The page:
Back in the 70’s, one of my favourite music listening choices was Chuck Mangione. Chuck is an expert flugelhorn (like a trumpet) artist, but also very good at arranging broader music compositions much greater than his flugelhorn prowess.
Here’s Chuck back in the day:
One of his greatest, and unsung, achievements was to bring into his productions a female vocal artist by the name of Esther Satterfield.
I listened to three of Esther’s songs in the 70’s and was thunderstruck by her sound. Something stuck a chord. Her sound was special and something about it was unusually vulnerable. You may agree if you listen to the three songs linked here. And that’s the point of this post……the vulnerability of Esther’s voice.
Did Esther rise to stardom after that? Not at all. She got married, raised a family and still hasn’t re-emerged into the public. Her daughter does respond to some public forums, but Esther has chosen a private life. Too bad for those of us who found something important in her voice and the lyrics she sung.
There is something to this story that is untold, and perhaps will always be untold. Esther, can you come out again? If not, we can accept that.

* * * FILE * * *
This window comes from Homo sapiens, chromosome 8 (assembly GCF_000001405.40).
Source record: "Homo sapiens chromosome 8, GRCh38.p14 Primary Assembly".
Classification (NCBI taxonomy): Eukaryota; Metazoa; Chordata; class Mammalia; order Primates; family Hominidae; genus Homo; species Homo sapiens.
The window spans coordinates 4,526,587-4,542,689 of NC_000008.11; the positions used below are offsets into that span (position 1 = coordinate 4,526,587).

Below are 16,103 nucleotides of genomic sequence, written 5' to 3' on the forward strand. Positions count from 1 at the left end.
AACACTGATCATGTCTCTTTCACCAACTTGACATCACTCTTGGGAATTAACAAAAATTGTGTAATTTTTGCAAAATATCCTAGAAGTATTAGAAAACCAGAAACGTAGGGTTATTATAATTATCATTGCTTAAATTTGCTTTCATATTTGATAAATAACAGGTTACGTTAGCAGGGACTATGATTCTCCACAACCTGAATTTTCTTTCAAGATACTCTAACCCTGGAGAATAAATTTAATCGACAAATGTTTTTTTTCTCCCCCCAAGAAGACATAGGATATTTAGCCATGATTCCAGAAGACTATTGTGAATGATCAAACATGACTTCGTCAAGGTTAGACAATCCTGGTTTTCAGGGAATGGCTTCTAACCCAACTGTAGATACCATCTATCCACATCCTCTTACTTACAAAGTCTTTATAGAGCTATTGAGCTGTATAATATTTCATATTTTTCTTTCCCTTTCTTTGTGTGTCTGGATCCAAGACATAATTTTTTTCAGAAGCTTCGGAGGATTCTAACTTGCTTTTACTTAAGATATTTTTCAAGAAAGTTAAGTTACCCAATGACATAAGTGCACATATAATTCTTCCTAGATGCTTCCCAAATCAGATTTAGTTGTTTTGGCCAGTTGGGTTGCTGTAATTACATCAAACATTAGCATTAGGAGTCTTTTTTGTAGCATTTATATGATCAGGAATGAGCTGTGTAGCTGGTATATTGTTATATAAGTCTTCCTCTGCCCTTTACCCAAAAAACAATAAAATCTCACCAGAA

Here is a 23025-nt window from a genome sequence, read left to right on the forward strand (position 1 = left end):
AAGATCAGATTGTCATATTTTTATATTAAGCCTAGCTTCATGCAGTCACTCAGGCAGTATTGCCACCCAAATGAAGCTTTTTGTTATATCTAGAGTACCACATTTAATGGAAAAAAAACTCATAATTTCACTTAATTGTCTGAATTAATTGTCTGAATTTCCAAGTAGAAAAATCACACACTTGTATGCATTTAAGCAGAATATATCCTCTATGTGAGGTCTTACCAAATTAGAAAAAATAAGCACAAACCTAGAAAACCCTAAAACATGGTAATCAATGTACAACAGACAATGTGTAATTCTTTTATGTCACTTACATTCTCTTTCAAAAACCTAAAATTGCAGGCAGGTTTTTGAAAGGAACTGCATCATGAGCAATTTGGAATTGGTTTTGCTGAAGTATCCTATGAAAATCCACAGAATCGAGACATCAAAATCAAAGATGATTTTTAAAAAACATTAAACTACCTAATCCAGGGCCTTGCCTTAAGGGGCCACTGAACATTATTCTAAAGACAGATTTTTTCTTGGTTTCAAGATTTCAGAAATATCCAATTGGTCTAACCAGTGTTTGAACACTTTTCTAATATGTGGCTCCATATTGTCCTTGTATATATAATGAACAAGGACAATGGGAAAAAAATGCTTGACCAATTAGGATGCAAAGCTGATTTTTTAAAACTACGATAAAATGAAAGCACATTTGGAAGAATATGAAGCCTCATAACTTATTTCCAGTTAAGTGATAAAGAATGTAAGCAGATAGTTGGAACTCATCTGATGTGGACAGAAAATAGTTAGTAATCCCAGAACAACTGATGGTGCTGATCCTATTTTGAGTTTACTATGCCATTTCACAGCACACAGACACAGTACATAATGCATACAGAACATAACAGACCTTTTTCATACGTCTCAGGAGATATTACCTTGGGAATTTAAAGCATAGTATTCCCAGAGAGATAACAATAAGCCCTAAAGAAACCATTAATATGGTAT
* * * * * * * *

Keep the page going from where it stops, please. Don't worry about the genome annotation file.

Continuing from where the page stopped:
Here is what I can find in the public sphere on Esther’s songs:
This is one of her best. Land of Make Believe based on Wizard of Oz. (warning, this one is about 12 minutes. The following two songs are much shorter).
I love these lyrics in this song with a veiled reference to MLK:
“In your world there was a King
He once said, “I have a dream,”
Now there’s a man who knew
Here is my favourite…called “Soft”:
And this is her best if you want to experience the beautiful vulnerability of her voice:
Esther, you produced something special. If you can come back, you have a lot of supporters. If your choice is anonymity, it is well respected and thank you for your work that has been recorded.
I hope my readers enjoy her work! After all “what is there to fear from the darkness that surrounds us……as long as we’re together?”.